Pursuant to section 543 para. 2 cl. 1 no. 3 BGB, the landlord may terminate the tenancy for good cause without notice if the tenant is in arrears with payment of the rent or a not inconsiderable portion of the rent for two consecutive dates or is in arrears with payment of the rent for a period which extends over more than two dates in the amount of an amount which reaches the rent for two months. According to section 569 para. 3 no. 1 BGB, the arrears in the rent are only to be regarded as not insignificant if they exceed the rent for one month. The termination becomes ineffective according to section 543 para. 2 cl. 3 BGB, if the tenant could free himself from his debt by set-off and immediately after the termination declares the set-off. The termination shall also become invalid pursuant to section 569 para. 3 cl. 2 no. 2 BGB if the landlord is paid with respect to the rent due and the compensation due pursuant to section 546a para. 1 BGB at the latest by the end of two months after the service of the action for eviction or if a public body undertakes to satisfy the claim.

The landlord is not allowed to take the law into his own hands. An agreement deviating from section 569 para. 1 to 3 BGB or from section 543 BGB to the detriment of the tenant is ineffective.

The termination of the tenancy also requires the written form, section 568 para. 1 BGB. In the event of termination by the landlord, the tenant‘s objection to the termination must also be declared in writing, section 574b para. 1 cl. 1 BGB. The communication of these declarations cannot be legally effective via contract management software as described here.

E. Conclusion

In principle, it is possible to automate apartment rental contracts. The advantage lies above all in the reduction of administrative expenses and costs for the landlord. By exploiting the savings potential for the landlord, the tenant benefits from a wide range of advantages that would normally be claimed through legal action at great expense. Data protection and security requirements are high, but can be met in comparison to the use of blockchain technology. In any case, the landlord requires professional legal and technical implementation advice.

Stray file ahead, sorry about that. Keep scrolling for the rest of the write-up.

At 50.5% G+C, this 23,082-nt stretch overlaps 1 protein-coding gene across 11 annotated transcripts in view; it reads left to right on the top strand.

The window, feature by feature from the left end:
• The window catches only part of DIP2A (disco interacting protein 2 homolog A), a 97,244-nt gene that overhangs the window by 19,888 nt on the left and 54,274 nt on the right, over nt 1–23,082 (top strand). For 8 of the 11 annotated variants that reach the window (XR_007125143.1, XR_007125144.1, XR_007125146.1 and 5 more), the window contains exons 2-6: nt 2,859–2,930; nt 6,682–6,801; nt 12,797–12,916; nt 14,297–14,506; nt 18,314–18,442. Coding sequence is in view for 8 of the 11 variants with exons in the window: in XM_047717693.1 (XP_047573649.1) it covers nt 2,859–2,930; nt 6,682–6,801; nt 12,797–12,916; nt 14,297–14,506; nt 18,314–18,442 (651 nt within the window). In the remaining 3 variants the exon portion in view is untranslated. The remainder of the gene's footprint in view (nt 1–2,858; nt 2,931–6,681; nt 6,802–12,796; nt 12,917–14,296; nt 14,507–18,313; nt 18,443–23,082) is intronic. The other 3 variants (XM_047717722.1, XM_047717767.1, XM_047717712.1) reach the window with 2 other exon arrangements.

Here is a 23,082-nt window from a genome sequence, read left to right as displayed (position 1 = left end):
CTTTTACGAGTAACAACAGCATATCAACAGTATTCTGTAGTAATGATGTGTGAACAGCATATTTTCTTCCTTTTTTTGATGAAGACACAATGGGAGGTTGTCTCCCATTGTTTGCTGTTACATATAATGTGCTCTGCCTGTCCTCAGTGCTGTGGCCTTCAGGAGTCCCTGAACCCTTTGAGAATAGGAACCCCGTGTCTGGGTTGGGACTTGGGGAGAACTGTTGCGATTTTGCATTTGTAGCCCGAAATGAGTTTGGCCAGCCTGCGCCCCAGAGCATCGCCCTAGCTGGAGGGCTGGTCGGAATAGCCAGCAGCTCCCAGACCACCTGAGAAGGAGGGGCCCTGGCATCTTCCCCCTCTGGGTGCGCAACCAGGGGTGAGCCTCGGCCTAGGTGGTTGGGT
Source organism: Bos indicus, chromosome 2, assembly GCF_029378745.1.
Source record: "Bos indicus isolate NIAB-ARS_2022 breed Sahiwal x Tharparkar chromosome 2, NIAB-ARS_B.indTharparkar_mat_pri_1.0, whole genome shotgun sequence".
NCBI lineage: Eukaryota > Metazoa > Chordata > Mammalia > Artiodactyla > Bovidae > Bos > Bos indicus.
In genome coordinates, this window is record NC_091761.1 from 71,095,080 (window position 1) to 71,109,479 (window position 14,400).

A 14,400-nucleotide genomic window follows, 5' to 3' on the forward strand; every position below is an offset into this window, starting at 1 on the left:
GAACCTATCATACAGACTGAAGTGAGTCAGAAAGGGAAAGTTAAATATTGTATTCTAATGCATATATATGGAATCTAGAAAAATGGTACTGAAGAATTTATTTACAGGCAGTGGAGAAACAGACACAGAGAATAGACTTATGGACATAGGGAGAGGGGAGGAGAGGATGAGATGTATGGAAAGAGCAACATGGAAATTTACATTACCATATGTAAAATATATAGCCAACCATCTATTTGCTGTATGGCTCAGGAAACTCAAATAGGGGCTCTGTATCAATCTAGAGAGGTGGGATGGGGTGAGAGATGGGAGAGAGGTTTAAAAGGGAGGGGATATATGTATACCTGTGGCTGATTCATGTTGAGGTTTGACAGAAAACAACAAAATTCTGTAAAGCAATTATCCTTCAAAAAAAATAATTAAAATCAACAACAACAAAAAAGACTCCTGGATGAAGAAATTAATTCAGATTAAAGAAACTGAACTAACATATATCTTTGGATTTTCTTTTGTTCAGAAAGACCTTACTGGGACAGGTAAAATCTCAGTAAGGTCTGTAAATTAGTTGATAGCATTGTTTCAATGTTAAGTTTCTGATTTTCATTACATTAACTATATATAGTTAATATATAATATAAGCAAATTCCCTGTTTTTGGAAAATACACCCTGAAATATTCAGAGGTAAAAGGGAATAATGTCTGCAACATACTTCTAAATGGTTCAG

It is clear that a full automation is not possible. Tenants and landlords will have to make entries in most cases, in order to reach an expenditure by the software. Automation also has (rational) limits: for example, a well-crafted contract also provides for regulations that simply clarify the legal relationship and the distribution of risk between the parties in order to prevent unnecessary disputes. Above all, an automation of small repair and cosmetic repair clauses makes no sense.

In many points, the written form remains, subject to a law change, mandatory, the qualified electronic signature is not convertible (yet). However, the written form can be fulfilled if the contracting parties additionally fix the export- and printable electronic agreement in writing.

Finally, it should be noted that the automation of rental contracts must not lead to the landlord unilaterally placing his interests above the interests of the tenant who requires protection. The legal invalidity of agreements to the detriment of the tenant is and remains law.



[1]  Illustrative: Otto/Conrad, Ri 2019, 111 (112 et seq.).

[2]Otto, annex to the statement for the German Bundestag, https://www.bundestag.de/resource/blob/627774/a702b4a61c8b64e6fc9ac8176f473167/11-RAin-Claudia-Otto-COT-Legal-data.pdf (last downloaded on 15 December 2019).

[3]  That is why it is a subset of distributed ledger technology (DLT).

[4]  There is no possibility and will to check the contents of a transaction as correct. There is no time to do so. See Otto, Ri 2018, 16 (24, 32), also Bernzen, Ri 2018, 148 (157); Otto, Ri 2018, 164 (184) with further references.

[5]Otto, Ri 2018, 164 (168 et seq.).

[6]  Otto, Ri 2017, 46 (47).

[7]Otto, Ri 2017, 3 (4).

[8]  At this point, the discussion of possibilities of so-called Artificial Intelligence, e.g. Machine Reasoning (MR), seems premature and rather science fiction.

[9] Lassmann (editor), Wirtschaftsinformatik: Nachschlagewerk für Studium und Praxis, p. 127.

[10]  See Lassmann (editor), Wirtschaftsinformatik: Nachschlagewerk für Studium und Praxis, p. 132.

[11]  LG Berlin, decision dated 18 August 2002 – file number 67 T 70/02.